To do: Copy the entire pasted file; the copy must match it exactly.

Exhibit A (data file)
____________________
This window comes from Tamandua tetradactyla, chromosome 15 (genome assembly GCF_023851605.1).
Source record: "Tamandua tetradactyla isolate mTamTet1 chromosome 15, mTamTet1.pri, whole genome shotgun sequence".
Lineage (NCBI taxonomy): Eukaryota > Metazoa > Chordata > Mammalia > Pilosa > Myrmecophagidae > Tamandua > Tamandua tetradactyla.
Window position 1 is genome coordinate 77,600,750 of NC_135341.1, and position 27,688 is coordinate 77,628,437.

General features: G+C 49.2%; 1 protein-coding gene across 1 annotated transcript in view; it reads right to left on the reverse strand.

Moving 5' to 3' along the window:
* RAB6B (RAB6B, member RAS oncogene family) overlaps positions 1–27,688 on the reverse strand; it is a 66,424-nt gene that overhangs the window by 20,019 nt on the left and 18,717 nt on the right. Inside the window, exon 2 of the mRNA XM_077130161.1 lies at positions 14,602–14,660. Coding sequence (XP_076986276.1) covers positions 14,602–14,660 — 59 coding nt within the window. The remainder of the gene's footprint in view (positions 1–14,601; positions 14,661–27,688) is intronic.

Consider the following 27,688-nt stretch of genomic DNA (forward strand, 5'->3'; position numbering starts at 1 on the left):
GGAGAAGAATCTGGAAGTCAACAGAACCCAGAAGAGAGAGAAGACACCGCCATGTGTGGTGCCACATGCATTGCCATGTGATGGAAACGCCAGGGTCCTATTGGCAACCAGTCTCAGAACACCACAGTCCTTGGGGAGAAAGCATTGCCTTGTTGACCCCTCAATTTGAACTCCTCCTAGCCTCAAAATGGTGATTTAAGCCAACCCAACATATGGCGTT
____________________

This window comes from Tamandua tetradactyla, chromosome 15 (genome assembly GCF_023851605.1).
Source record: "Tamandua tetradactyla isolate mTamTet1 chromosome 15, mTamTet1.pri, whole genome shotgun sequence".
Lineage (NCBI taxonomy): Eukaryota > Metazoa > Chordata > Mammalia > Pilosa > Myrmecophagidae > Tamandua > Tamandua tetradactyla.
Window position 1 is genome coordinate 77,600,750 of NC_135341.1, and position 27,688 is coordinate 77,628,437.

General features: G+C 49.2%; 1 protein-coding gene across 1 annotated transcript in view; it reads right to left on the reverse strand.

Moving 5' to 3' along the window:
* RAB6B (RAB6B, member RAS oncogene family) overlaps positions 1–27,688 on the reverse strand; it is a 66,424-nt gene that overhangs the window by 20,019 nt on the left and 18,717 nt on the right. Inside the window, exon 2 of the mRNA XM_077130161.1 lies at positions 14,602–14,660. Coding sequence (XP_076986276.1) covers positions 14,602–14,660 — 59 coding nt within the window. The remainder of the gene's footprint in view (positions 1–14,601; positions 14,661–27,688) is intronic.

Consider the following 27,688-nt stretch of genomic DNA (forward strand, 5'->3'; position numbering starts at 1 on the left):
GGAGAAGAATCTGGAAGTCAACAGAACCCAGAAGAGAGAGAAGACACCGCCATGTGTGGTGCCACATGCATTGCCATGTGATGGAAACGCCAGGGTCCTATTGGCAACCAGTCTCAGAACACCACAGTCCTTGGGGAGAAAGCATTGCCTTGTTGACCCCTCAATTTGAACTCCTCCTAGCCTCAAAATGGTGATTTAAGCCAACCCAACATATGGCGTT